Just 19 companies kicked in $180,000 of the $255,000 raised by Dec. 24 for the inaugural festivities.
Janet Mills arrives at her first inauguration ceremony on Jan. 2, 2019, at the Augusta Civic Center in Augusta. Credit: Robert F. Bukaty / AP

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Just as it was in 2019, Gov. Janet Mills’ inaugural celebrations will be largely paid for by some of Maine’s biggest companies, lobbying firms and others doing business here.

Just 19 companies kicked in $180,000 of the $255,000 in total that the Democratic governor’s inaugural committee raised by Dec. 24. The committee must report the rest of its fundraising and spending by mid-February. At that time, it must shut down.

The context: The festivities consist of the Democratic governor’s swearing-in on Wednesday, followed by an invitation-only celebration with food, music and dancing on Thursday night. The latter event will be ticketed at $30 per person.

Under a 2015 campaign finance law, Mills became the first governor who had to fully disclose fundraising and spending for her inaugural and transition committees. In 2010, former Gov. Paul LePage voluntarily disclosed transition and inaugural donors but not amounts. But he was allowed to roll over funding into his own political operation and Mills cannot do that now.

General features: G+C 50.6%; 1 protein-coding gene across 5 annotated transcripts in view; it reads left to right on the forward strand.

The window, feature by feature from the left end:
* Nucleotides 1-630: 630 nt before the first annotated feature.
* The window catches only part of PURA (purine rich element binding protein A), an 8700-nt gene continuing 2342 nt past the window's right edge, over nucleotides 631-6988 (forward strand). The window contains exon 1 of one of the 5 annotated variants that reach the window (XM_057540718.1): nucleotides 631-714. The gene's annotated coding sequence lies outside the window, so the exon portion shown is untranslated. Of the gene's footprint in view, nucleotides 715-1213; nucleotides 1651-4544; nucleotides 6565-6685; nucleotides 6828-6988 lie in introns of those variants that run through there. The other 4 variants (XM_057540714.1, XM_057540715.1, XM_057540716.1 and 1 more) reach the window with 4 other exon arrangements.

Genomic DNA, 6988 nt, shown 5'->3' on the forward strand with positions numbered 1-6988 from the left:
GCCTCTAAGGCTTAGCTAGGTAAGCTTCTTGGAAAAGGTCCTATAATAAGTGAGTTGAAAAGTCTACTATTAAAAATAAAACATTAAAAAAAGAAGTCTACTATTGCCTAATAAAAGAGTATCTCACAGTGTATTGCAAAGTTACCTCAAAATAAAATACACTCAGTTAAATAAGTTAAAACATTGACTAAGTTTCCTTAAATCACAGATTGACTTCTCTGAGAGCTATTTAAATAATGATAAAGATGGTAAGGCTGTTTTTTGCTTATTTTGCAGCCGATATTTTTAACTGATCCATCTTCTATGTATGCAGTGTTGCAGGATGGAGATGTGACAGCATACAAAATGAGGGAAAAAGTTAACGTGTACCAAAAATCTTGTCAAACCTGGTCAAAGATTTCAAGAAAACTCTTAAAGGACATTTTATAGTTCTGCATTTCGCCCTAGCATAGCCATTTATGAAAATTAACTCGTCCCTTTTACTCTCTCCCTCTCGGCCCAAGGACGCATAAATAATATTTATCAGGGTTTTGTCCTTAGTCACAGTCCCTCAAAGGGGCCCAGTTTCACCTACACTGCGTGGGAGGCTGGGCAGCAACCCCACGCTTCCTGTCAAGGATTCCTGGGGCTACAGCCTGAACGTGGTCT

Here’s the money: Only the inaugural side comes into play this time as she is holding the office, and we got our first view of its finances on Tuesday.

Donors are led by the law and lobbying firm Bernstein Shur, ND Paper and the developers of Rock Row in Westbrook, which each kicked in $20,000. The health insurer Anthem Blue Cross and Blue Shield, Charter Communications and Pierce Atwood were among those kicking in $10,000 each. Churchill Downs, Hannaford and a Boston-based company partnering in a Maine offshore wind project gave $5,000 each. So did MaineHealth, which is the state’s dominant health care provider and employs Mills’ sister, Dora Mills, as an executive.

How it compares: Ahead of the 2019 inauguration, Mills’ operation said it would not solicit transition team donations from lobbyists or the firms that employ them. They did allow them for the inauguration and they are this time as well. Many of the governor’s 2019 donors also gave to LePage in 2010, so they can be seen as trying to buy goodwill across the political spectrum.Mills will hope for a smoother operation in 2023. Her committee was fined in 2019 for running 10 months over a deadline to pay tens of thousands in inauguration debt to the city of Augusta, which owns the civic center where she will celebrate again this time around.

Michael Shepherd

Michael Shepherd joined the Bangor Daily News in 2015 after three years as a reporter at the Kennebec Journal. A Hallowell native who now lives in Augusta, he graduated from the University of Maine in...